wild card

the return of magic by kelly heaton

I have spent the past five months working on a sculpture that required some serious engineering on my part, a task that I managed to accomplish by hyper-focusing and pushing myself through many days at my electronics bench. Meanwhile, my lack of energy to make art with my spiritual and physical self has been injurious. A new friend thankfully reminded me that I need these other facets of myself if I am to survive. Suddenly, I regained attention for the magical objects that I keep on display above my electronics workspace. These protectors and power objects became visible to me again after a blindness that I self-inflicted with my own mental intensity. It’s amazing how a shift in consciousness can instantly remove the wool from our eyes — the most dangerous form of blindness is not an optical condition, but a compromised state of mind.

I wish that hardcore stunts of engineering were possible (for me) without a serious bias for thinking (instead of feeling), but that’s just not the case… not yet. I need more practice in order to achieve a greater virtuosity and grace, but that’s the work of a lifetime I suppose. Anyway, now, as I approach the end of my latest intellectual challenge, I’m grateful that a restoration of balance is on my horizon.

life-like bird song circuit by kelly heaton

This simple circuit sings like a bird, even with chirp variation! This effect is caused by various discrete non-linear components in a breadboard. I tried to build a soldered version and, while it sings, I haven’t been able to reproduce the life-like quality of this circuit (hence my theory that parasitic capacitance is at play).

In the front half of the breadboard, you see three astable multivibrators that create an irregular tempo. These are connected back to various locations in a “chirp generator” circuit (based on the classic doorbell canary design with an audio transformer).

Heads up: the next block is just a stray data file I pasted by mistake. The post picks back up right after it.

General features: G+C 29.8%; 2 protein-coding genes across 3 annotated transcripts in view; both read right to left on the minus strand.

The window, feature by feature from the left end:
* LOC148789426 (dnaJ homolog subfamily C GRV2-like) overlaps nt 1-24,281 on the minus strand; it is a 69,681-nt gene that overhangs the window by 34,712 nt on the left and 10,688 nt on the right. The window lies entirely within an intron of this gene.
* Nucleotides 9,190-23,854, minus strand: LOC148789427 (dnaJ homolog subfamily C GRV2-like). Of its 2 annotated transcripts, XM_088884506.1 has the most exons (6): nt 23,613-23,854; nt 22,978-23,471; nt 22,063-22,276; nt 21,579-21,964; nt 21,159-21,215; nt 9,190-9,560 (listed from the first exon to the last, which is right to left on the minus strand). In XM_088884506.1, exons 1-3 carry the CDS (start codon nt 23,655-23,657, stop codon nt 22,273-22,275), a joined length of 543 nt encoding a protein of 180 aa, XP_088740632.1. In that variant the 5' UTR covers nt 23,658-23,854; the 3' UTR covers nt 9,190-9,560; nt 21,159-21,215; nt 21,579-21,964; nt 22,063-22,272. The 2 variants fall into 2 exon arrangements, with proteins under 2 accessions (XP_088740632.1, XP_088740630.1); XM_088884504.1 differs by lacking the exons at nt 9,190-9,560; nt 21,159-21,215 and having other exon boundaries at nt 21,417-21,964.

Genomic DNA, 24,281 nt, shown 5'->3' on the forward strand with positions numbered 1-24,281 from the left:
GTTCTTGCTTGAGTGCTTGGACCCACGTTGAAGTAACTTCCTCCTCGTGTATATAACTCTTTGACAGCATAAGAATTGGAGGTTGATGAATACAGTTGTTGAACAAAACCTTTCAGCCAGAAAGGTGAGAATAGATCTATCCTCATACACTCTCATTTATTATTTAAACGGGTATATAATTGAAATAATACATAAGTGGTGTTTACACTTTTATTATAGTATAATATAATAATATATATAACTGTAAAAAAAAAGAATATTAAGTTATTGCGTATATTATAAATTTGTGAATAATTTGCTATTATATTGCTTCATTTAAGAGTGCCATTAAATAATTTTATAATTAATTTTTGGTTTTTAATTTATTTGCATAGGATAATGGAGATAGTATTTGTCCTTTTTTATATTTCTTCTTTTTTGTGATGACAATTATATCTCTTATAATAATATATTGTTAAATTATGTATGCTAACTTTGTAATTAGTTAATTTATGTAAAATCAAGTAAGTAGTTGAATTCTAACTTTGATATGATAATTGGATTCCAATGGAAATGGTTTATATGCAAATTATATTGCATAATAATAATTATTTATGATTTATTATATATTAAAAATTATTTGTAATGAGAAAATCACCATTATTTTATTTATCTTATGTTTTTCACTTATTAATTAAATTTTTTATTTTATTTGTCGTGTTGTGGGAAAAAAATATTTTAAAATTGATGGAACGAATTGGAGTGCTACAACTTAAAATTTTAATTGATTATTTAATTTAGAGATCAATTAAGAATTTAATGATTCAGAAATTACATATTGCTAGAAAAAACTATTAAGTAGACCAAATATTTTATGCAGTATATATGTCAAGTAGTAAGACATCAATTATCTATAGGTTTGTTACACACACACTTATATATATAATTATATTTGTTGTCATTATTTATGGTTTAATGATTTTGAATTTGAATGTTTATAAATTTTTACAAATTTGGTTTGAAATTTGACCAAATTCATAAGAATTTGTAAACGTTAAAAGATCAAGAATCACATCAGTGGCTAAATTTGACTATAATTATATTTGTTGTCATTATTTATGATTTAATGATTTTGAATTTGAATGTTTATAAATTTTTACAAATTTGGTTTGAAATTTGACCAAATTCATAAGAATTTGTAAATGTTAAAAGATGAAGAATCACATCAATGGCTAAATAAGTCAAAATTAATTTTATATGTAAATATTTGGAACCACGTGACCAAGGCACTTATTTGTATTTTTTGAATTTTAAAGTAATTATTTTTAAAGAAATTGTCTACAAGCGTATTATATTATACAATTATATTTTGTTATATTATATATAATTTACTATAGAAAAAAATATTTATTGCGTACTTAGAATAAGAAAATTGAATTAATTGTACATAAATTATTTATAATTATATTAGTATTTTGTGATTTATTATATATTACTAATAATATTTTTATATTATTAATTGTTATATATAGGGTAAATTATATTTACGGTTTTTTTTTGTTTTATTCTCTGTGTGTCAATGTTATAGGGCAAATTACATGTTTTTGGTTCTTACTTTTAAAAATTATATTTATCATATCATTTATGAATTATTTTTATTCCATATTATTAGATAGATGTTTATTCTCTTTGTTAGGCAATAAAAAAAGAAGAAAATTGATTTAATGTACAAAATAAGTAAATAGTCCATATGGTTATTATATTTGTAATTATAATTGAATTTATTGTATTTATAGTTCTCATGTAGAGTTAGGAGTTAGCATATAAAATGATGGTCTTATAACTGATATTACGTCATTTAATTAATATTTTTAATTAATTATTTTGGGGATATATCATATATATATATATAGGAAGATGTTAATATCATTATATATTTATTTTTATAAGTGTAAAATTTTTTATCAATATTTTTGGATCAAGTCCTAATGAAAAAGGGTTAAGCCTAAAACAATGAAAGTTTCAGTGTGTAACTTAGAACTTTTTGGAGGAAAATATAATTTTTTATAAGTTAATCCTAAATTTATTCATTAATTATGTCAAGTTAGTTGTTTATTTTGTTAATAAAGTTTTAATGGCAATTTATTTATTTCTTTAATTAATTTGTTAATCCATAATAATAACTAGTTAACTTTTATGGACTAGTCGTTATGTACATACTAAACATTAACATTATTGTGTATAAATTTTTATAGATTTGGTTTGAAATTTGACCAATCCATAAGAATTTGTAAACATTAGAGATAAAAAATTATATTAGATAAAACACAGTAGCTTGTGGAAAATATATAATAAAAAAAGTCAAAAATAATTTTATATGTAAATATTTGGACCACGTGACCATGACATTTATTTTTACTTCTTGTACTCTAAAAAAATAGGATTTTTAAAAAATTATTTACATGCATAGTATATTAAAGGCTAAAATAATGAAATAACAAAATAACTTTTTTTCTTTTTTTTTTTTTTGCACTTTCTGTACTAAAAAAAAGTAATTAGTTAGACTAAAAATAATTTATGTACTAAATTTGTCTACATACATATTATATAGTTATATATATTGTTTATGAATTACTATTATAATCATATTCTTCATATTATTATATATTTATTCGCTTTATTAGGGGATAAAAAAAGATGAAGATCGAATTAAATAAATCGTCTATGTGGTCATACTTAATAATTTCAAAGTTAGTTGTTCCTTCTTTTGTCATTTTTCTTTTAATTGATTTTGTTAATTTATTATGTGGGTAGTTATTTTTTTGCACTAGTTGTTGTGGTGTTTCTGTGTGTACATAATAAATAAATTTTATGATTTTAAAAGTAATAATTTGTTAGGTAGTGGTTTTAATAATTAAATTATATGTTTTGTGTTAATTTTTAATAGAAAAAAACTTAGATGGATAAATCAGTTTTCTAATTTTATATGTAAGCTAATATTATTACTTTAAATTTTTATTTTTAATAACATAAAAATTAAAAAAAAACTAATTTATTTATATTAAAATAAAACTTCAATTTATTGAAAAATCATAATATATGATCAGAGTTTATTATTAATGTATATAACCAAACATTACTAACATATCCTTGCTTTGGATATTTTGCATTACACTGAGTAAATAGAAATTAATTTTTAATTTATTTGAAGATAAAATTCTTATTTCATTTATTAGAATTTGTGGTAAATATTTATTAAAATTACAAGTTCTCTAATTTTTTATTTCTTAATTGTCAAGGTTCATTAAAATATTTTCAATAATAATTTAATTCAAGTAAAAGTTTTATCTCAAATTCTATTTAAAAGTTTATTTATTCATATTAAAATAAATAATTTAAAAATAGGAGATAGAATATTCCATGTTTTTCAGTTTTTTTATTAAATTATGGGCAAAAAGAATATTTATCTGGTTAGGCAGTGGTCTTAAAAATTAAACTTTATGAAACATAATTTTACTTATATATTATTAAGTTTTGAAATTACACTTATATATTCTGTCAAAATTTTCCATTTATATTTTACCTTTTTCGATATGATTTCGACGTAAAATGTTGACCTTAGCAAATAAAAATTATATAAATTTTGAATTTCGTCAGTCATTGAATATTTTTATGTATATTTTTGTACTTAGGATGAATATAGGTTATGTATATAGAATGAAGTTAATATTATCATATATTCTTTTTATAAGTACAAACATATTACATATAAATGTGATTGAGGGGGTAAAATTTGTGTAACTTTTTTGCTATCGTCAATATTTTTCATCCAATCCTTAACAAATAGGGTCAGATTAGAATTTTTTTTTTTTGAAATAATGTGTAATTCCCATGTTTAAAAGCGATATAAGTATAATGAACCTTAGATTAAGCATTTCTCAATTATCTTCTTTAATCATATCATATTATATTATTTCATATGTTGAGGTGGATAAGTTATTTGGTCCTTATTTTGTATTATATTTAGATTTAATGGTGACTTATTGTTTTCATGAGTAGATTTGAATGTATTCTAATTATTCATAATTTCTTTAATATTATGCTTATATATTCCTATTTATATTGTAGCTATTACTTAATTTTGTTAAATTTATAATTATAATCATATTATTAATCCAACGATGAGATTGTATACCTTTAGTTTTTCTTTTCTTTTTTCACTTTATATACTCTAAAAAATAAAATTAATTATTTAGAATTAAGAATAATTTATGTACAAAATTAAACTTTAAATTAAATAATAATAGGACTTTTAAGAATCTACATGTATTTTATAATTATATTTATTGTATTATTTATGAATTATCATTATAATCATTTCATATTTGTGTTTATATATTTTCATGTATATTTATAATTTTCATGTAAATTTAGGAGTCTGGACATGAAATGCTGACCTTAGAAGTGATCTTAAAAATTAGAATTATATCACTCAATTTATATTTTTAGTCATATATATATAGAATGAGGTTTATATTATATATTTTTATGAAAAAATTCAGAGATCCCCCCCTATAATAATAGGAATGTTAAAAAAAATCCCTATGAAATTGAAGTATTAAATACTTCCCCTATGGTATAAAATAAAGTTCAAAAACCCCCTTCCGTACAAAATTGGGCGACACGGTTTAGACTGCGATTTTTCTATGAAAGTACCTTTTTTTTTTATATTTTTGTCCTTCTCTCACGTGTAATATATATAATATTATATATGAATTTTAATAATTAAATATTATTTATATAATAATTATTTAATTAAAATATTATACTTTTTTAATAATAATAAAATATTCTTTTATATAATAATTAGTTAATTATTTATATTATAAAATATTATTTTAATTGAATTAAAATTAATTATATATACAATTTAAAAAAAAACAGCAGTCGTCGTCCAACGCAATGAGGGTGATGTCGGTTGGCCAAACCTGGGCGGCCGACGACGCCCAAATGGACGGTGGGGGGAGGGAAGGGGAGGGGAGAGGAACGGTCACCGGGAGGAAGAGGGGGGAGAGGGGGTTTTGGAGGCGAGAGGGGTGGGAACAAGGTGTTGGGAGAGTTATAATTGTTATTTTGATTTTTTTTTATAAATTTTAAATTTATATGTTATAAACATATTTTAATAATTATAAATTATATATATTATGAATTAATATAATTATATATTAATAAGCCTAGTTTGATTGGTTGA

down time by kelly heaton

Earlier this week, I had arthroscopic surgery on my left hip to repair an old injury that was becoming arthritic. This post is an evolving repository of and video loops that I’m creating during my downtime.

Kokopelli by kelly heaton

Kokopelli, 2018. Watercolor and pencil on paper, 15" x 11"

Kokopelli, 2018. Watercolor and pencil on paper, 15" x 11"

I have a mysterious relationship with the spirit Kokopelli. Six years ago, I had a series of dreams in which I saw his iconic figure: a hunchbacked spirit playing the flute and tumbling around in somersaults. I also observed that he had rays of energy coming out of his back and head, sort of like a hedgehog or an armadillo reflecting sunlight. I didn't have any waking history with Kokopelli, so it was strange to "meet" him in a dream. From time to time, he pops up when I'm not expecting him -- this time, adopting the form of a circuit in the desert. This painting depicts two astable multivibrators and a 555 timer that are daisy-chained to generate sound through a piezo disk. Initially, I didn't have an overall form in mind for the circuit. I drew it organically, staying faithful to the electrical connections, because I enjoy the nerdy brain-teaser and the process of discovering shapes in artistic circuitry. Anyway, Kokopelli appeared ... and of course he did! Kokopelli is an electrical being who plays music, similar to my other sound-generating circuits. He also heralds the beginning of Spring, so maybe winter in Virginia is nearly over. What a sign of good luck all ways around.

The power of symmetry by kelly heaton

The power of symmetry as applied to wires in an Internet service provider's warehouse. Digital photo collage, 2018. Looks like a Grotjahn painting

The power of symmetry as applied to wires in an Internet service provider's warehouse. Digital photo collage, 2018. Looks like a Grotjahn painting

Several other games with photo collage symmetry, including intriguing comparisons to Pacific Northwest art and a self-portrait of Leigh Bowery

Radio Receiver Mask by kelly heaton

Radio Receiver Mask, 2017. Wood, rope, metal wire, paint

Radio Receiver Mask, 2017. Wood, rope, metal wire, paint

Like a radio receiver, our mind picks up certain frequencies by design -- a subset of reality, based on the architecture of our senses and how we are tuned. I like to listen to a lot of different stations, especially the ones that are faint, vibrating on the edge of perception. This mask is part of my Human Electric series. It's designed after an actual circuit using a 555 timer, some simple RC circuits, a transistor, and an antenna. If you're wondering why my construction technique is primitive, there's a reason: imagine the future of our civilization if the grid were to collapse. My masks are designed to symbolize electronic identity in a post-apocalyptic world.